High sulphur activated carbon regeneration

Powell, Christopher (2023) High sulphur activated carbon regeneration. EngD thesis, University of Nottingham.

[img] PDF (Final version of thesis (corrections requested following viva have been made)) (Thesis - as examined) - Repository staff only until 14 December 2025. Subsequently available to Repository staff only - Requires a PDF viewer such as GSview, Xpdf or Adobe Acrobat Reader
Available under Licence Creative Commons Attribution.
Download (7MB)


Companies such as CPL Ltd, who specialise in the production and regeneration of activated carbon, are looking at ways in which they can reduce their impact on the climate by switching to greener methods for their operations. At current, their aim is to move towards producing more regenerated activated carbon rather than procuring virgin carbonaceous material such as coal. However, their current regeneration method, a conventional thermal method, entails long processing times which require vast amounts of fossil fuels and consume large quantities of energy. Additionally, the regeneration of spent sulphurous activated carbon via thermal regeneration results in the production of sulphuric and sulphurous acids, which cause structural damage to their equipment and present a health & safety issue with their workforce. The company have been looking into possible replacement methodologies including the use of microwave technology, with the hope that the volumetric and selective heating involved can reduce their carbon footprint and reduce/eliminate the production of unwanted by-products.

The aim of this research was to study the effects if microwave heating on spent sulphurous activated carbons and whether a process could be developed that would provide a suitable replacement for their current method. This would go on to become a matter of process development as the study was carried out.

The effects of exposing the spent sulphurous activated carbon samples directly to microwaves via a high-density electromagnetic field were studied and found to cause localised overheating. The microwave energy absorbed by the adsorbates was converted into heat energy, which resulted in damage to the surrounding carbon structure. However, the butane activity of this initial method was found to return adsorptivity to a relatively high degree, being 33.43 % (+/- 0.87 std) compared to the thermal methods 40.88 % (+/- 0.92 std). This was achieved over the course of 360s as opposed to upwards of 6 hours needed for thermal regeneration. There were no signs of sulphuric or sulphurous acid having been produced which was a result of being able to remove the steam activation stage needed for thermal regeneration methods.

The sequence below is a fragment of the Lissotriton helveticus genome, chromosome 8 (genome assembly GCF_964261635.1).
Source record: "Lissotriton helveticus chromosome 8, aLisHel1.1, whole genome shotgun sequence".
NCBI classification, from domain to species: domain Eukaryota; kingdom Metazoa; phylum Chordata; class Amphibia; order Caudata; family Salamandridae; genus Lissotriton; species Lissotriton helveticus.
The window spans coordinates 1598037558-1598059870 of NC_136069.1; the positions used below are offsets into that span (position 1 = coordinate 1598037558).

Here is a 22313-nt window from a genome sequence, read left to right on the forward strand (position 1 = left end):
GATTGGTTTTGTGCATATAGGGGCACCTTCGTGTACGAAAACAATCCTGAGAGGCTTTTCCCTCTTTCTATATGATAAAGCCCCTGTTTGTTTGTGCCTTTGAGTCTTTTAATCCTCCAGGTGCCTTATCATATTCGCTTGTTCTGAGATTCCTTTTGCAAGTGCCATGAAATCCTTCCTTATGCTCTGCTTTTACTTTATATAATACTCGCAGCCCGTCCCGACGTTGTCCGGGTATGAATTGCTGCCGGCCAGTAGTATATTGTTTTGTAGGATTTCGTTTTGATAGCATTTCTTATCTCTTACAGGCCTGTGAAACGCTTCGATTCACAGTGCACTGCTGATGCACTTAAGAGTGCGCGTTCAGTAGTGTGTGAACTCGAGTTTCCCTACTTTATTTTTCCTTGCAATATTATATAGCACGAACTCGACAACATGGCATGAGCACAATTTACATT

The next stage of process development involved exposing the spent sulphurous activated carbon samples directly to microwaves via a low-density electromagnetic field to reduce the localised overheating. With this, the idea being that the more chaotic way low-density fields interact with a target would allow for a slower rate of heating, thus reducing the damage caused by the heat energy emitted from the desorbing sulphurous adsorbates. However, although to a lesser extent than seen in the initial study, the technique still led to damage to the carbon structure, resulting in a loss of potential returned adsorptivity. Additionally, the use of a multimode waveguide cavity also resulted in a different heating profile. The butane activity was also found to be lesser than that of high-density field exposure (32.78 % (+/- 0.03 std) at best – at 800 W over 360s), due to reduced number of incidents between microwaves and the samples. Extended irradiation times did show that certain sulphurous adsorbates desorb before others, and that damage to the carbon structure increased as irradiation time increased. This suggested that the rate at which the desorbing material was desorbing and exiting the activated carbon was determining how much damage was being caused to the carbon structure – exiting at a rate at which emitted heat energy could cause more damage.

A third iteration of microwave processing was established which utilised an inert gas flow directly over the samples during irradiation to control the rate of mass transfer. This design resulted in butane activities surpassing that seen in thermal regeneration, reaching 48.34 % (+/- 1.20 std), and greatly reduced the damage being caused to the overall activated carbon structure. This was achieved by increasing the rate at which material desorbed during the initial stages of irradiation, and by increasing the rate at which desorbed materials were removed from the activated carbon pores. Additionally, the heating rate could be controlled via controlling the microwave power, which gave rise to higher internal pressure and vapor velocity, promoting more efficient removal of adsorbates from the carbon surface. Moreover, the increasing vapor velocity and internal pressure served to perpetuate removal of adsorbates with stronger chemical interactions.

The final method was found to be more efficient than the currently used thermal methods: reducing the processing time from several hours of a matter of minutes; eliminating the production of unwanted acidic by-products; and, increasing the achievable adsorptivity level.

Item Type: Thesis (University of Nottingham only) (EngD)
Supervisors: Meredith, William
Dimitakis, Georgios
Gill, Andrew
Keywords: Activated carbon, regeneration, Microwave
Subjects: T Technology > TP Chemical technology
Faculties/Schools: UK Campuses > Faculty of Engineering > Department of Chemical and Environmental Engineering
Item ID: 76301
Depositing User: Powell, Christopher
Date Deposited: 16 Apr 2024 07:48
Last Modified: 16 Apr 2024 07:48
URI: https://eprints.nottingham.ac.uk/id/eprint/76301

Actions (Archive Staff Only)

Edit View Edit View